No plans to remove market stalls used to feed people in need says councillor, days after claiming otherwise
- Credit: Nick Butcher
The city council says there are no plans to shut two market stalls used to feed people in need - just days after touting their eventual closure.
In a response to a question from fellow Labour city councillor Hugo Malik, cabinet member for rough sleeping Kevin Maguire spoke about the possible closure of the two stalls in the Haymarket area.
However, Mr Maguire has today insisted there are no plans to remove the stalls, which are used by, among others, The Salvation Army and The Peoples' Picnic to provide warm meals for homeless and vulnerable people.
He said: 'The council has recently invested in repairing both stalls on Hay Hill so they can continue to be used by food groups for as long as they're needed, and there are no plans to remove them.
'In the long term, we are also working with partners to look at the options for indoor provision, housing advice and joined up support.
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'What I would like to see is no one having to sleep rough, but with a backdrop of government austerity this is difficult to achieve.'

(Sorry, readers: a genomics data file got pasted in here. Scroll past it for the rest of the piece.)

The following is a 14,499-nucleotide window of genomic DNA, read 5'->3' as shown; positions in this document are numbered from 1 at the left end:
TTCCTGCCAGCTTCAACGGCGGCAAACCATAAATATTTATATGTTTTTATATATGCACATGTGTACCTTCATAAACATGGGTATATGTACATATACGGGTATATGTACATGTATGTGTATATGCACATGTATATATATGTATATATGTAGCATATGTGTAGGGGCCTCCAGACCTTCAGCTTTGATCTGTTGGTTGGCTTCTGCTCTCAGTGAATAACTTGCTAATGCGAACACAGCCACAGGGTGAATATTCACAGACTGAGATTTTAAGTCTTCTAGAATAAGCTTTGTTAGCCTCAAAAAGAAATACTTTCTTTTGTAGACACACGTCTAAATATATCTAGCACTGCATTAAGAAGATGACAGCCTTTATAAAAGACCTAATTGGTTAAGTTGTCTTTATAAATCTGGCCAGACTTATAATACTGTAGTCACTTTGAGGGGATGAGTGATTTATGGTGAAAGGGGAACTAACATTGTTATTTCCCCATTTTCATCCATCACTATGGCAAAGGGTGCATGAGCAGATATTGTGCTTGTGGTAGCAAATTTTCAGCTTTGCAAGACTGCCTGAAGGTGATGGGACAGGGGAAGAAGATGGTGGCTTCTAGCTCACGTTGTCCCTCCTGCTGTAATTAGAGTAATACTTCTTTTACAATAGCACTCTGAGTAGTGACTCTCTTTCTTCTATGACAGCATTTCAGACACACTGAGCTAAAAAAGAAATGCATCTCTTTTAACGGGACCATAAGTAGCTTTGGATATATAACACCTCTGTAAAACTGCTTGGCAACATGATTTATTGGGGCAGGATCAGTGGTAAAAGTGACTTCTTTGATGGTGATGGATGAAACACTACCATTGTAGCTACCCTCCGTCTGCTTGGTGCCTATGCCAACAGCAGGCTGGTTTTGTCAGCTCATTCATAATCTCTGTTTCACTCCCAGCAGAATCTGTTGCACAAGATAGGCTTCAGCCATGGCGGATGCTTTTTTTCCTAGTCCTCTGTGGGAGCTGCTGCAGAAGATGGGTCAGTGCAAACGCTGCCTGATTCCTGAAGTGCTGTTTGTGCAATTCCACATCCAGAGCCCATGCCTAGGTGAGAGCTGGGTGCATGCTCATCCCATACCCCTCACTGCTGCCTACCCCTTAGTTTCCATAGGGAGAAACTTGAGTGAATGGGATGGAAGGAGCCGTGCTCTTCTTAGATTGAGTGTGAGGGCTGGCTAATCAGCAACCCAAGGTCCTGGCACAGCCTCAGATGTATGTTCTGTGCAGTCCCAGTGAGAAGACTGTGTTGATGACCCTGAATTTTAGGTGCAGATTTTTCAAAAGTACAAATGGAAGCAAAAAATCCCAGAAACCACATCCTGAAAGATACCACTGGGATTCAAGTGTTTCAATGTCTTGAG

However, his original response to Mr Malik said: 'In order to address the issues on Haymarket and the eventual removal of the two market stalls once the new service provision becomes available, the council have commissioned the Feed to develop an evidence base of why people are using the food provision to inform alternative provision.'
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The two stalls became a contentious issue earlier this year after their removal was first touted, which saw a petition against the move signed by more than 40,000 people.
In a post on its Facebook page, a spokesman for the Peoples' Picnic said: 'It saddens us that despite smashing it with a petition containing the backing of over 44,500 signatures from the public, it appears a decision has been made to ignore the democratic proceedings and move forward with plans to eventually demolish the stalls in favour of a council approved indoor provision.'
It came after Mr Maguire said the current outdoor food provision, while well meaning, perpetuated 'issues of dependency', not allowing rough sleepers to move on, something denied by the groups.
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